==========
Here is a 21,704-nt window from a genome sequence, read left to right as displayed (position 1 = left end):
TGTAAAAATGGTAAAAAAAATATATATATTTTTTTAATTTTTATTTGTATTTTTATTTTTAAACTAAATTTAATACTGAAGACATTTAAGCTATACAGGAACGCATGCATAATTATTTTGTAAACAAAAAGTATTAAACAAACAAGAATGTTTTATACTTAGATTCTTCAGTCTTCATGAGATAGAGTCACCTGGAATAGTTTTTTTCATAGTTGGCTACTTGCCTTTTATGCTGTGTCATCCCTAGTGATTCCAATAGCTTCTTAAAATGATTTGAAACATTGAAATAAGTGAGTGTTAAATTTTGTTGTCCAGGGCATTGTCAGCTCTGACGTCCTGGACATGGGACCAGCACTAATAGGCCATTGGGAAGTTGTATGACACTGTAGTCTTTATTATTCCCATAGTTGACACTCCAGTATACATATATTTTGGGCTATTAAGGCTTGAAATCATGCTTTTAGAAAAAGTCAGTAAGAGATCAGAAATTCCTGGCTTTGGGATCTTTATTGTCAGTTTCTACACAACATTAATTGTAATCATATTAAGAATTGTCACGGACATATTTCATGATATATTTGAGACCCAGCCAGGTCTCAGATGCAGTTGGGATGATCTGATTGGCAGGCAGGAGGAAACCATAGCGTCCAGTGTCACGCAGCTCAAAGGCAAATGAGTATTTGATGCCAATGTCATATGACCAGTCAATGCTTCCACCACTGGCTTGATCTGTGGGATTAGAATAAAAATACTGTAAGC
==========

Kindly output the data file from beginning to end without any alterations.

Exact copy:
Here is a 21,704-nt window from a genome sequence, read left to right as displayed (position 1 = left end):
TGTAAAAATGGTAAAAAAAATATATATATTTTTTTAATTTTTATTTGTATTTTTATTTTTAAACTAAATTTAATACTGAAGACATTTAAGCTATACAGGAACGCATGCATAATTATTTTGTAAACAAAAAGTATTAAACAAACAAGAATGTTTTATACTTAGATTCTTCAGTCTTCATGAGATAGAGTCACCTGGAATAGTTTTTTTCATAGTTGGCTACTTGCCTTTTATGCTGTGTCATCCCTAGTGATTCCAATAGCTTCTTAAAATGATTTGAAACATTGAAATAAGTGAGTGTTAAATTTTGTTGTCCAGGGCATTGTCAGCTCTGACGTCCTGGACATGGGACCAGCACTAATAGGCCATTGGGAAGTTGTATGACACTGTAGTCTTTATTATTCCCATAGTTGACACTCCAGTATACATATATTTTGGGCTATTAAGGCTTGAAATCATGCTTTTAGAAAAAGTCAGTAAGAGATCAGAAATTCCTGGCTTTGGGATCTTTATTGTCAGTTTCTACACAACATTAATTGTAATCATATTAAGAATTGTCACGGACATATTTCATGATATATTTGAGACCCAGCCAGGTCTCAGATGCAGTTGGGATGATCTGATTGGCAGGCAGGAGGAAACCATAGCGTCCAGTGTCACGCAGCTCAAAGGCAAATGAGTATTTGATGCCAATGTCATATGACCAGTCAATGCTTCCACCACTGGCTTGATCTGTGGGATTAGAATAAAAATACTGTAAGC